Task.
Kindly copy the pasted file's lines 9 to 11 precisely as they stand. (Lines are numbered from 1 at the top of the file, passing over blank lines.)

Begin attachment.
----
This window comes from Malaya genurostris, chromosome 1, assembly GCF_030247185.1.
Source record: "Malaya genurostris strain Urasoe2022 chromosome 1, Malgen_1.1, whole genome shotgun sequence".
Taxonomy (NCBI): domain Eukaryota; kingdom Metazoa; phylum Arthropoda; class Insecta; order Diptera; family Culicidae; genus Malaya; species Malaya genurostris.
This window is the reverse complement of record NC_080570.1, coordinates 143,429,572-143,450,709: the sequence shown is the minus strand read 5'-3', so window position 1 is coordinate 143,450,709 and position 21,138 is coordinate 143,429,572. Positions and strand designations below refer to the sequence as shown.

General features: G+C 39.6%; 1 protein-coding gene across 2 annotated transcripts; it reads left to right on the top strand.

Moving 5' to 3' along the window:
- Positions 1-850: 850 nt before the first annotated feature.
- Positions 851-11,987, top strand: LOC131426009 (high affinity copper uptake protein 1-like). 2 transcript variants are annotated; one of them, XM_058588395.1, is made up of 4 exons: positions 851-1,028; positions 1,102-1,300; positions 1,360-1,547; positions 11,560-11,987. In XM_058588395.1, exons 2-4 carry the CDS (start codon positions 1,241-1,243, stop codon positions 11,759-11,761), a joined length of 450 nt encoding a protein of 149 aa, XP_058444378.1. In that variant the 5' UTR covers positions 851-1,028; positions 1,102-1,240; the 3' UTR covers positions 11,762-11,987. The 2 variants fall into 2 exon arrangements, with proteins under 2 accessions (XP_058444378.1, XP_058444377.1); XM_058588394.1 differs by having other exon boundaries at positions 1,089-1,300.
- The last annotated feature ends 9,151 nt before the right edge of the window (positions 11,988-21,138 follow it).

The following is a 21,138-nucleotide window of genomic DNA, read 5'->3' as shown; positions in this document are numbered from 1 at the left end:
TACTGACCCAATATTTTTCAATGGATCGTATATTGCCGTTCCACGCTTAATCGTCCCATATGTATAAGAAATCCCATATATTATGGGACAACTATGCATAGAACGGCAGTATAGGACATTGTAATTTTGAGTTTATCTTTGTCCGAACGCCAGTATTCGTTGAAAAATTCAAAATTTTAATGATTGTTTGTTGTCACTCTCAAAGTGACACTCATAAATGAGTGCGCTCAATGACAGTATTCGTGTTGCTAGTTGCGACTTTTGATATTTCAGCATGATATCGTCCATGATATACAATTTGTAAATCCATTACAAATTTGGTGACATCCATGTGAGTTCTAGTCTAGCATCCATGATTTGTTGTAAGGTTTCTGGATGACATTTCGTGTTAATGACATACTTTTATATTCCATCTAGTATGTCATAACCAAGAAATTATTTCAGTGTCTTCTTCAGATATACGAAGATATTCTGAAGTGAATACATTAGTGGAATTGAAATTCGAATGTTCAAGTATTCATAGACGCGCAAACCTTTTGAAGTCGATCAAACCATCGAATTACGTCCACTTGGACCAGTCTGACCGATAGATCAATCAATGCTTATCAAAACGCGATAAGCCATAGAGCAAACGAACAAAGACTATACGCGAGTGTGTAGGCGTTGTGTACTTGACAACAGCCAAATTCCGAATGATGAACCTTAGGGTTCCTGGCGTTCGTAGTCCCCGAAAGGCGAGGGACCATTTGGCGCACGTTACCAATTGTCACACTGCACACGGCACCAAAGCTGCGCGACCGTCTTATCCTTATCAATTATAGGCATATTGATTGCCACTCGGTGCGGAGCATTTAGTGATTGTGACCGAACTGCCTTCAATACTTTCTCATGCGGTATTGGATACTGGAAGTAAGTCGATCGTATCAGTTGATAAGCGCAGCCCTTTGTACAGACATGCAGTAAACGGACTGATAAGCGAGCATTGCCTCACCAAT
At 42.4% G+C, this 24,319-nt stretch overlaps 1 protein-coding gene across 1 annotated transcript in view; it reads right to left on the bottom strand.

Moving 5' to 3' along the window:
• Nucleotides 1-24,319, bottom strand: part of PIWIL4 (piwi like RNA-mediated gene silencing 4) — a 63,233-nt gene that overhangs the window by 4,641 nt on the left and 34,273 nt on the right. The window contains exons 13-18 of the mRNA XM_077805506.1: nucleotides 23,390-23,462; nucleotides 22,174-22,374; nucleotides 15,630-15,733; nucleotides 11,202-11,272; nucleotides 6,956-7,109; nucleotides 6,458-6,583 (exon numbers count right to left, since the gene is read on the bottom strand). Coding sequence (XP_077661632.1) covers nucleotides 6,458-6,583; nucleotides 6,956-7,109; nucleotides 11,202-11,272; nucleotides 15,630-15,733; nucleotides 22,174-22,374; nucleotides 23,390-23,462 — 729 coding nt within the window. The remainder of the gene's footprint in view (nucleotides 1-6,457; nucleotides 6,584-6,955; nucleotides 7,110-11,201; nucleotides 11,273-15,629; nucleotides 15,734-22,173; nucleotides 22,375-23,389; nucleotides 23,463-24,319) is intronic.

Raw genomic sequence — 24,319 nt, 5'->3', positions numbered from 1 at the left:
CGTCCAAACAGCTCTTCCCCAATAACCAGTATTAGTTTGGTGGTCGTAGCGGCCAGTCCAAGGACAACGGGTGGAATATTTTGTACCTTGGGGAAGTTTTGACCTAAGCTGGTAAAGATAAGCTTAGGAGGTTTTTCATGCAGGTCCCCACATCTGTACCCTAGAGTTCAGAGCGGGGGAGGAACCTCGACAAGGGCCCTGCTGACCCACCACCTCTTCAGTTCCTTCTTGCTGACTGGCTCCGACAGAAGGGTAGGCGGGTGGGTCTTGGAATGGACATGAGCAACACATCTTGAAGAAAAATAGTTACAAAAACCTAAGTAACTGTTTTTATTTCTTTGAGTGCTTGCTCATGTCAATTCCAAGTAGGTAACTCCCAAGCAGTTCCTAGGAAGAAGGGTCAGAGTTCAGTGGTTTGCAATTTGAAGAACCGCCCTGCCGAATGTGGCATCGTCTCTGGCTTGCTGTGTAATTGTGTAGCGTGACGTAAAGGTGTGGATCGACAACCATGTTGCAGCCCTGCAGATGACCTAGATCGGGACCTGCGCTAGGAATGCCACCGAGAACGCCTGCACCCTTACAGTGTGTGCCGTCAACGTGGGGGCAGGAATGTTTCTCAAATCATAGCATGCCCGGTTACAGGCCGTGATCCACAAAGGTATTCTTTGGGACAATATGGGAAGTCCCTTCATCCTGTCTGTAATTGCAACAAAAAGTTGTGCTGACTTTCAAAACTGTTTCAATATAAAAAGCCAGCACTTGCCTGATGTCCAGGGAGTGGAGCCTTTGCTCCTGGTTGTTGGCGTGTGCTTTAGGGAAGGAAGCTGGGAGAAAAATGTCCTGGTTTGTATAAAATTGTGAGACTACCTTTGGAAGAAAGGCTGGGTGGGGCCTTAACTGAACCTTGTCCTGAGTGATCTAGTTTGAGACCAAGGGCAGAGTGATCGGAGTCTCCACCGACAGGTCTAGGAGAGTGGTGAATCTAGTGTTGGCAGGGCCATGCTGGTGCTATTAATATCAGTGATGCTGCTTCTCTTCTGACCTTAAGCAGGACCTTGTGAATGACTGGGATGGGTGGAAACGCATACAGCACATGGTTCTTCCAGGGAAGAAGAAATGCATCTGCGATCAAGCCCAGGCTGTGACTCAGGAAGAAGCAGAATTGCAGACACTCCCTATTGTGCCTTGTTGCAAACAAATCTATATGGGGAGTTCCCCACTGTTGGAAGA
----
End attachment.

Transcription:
- The last annotated feature ends 9,151 nt before the right edge of the window (positions 11,988-21,138 follow it).

The following is a 21,138-nucleotide window of genomic DNA, read 5'->3' as shown; positions in this document are numbered from 1 at the left end:
TACTGACCCAATATTTTTCAATGGATCGTATATTGCCGTTCCACGCTTAATCGTCCCATATGTATAAGAAATCCCATATATTATGGGACAACTATGCATAGAACGGCAGTATAGGACATTGTAATTTTGAGTTTATCTTTGTCCGAACGCCAGTATTCGTTGAAAAATTCAAAATTTTAATGATTGTTTGTTGTCACTCTCAAAGTGACACTCATAAATGAGTGCGCTCAATGACAGTATTCGTGTTGCTAGTTGCGACTTTTGATATTTCAGCATGATATCGTCCATGATATACAATTTGTAAATCCATTACAAATTTGGTGACATCCATGTGAGTTCTAGTCTAGCATCCATGATTTGTTGTAAGGTTTCTGGATGACATTTCGTGTTAATGACATACTTTTATATTCCATCTAGTATGTCATAACCAAGAAATTATTTCAGTGTCTTCTTCAGATATACGAAGATATTCTGAAGTGAATACATTAGTGGAATTGAAATTCGAATGTTCAAGTATTCATAGACGCGCAAACCTTTTGAAGTCGATCAAACCATCGAATTACGTCCACTTGGACCAGTCTGACCGATAGATCAATCAATGCTTATCAAAACGCGATAAGCCATAGAGCAAACGAACAAAGACTATACGCGAGTGTGTAGGCGTTGTGTACTTGACAACAGCCAAATTCCGAATGATGAACCTTAGGGTTCCTGGCGTTCGTAGTCCCCGAAAGGCGAGGGACCATTTGGCGCACGTTACCAATTGTCACACTGCACACGGCACCAAAGCTGCGCGACCGTCTTATCCTTATCAATTATAGGCATATTGATTGCCACTCGGTGCGGAGCATTTAGTGATTGTGACCGAACTGCCTTCAATACTTTCTCATGCGGTATTGGATACTGGAAGTAAGTCGATCGTATCAGTTGATAAGCGCAGCCCTTTGTACAGACATGCAGTAAACGGACTGATAAGCGAGCATTGCCTCACCAAT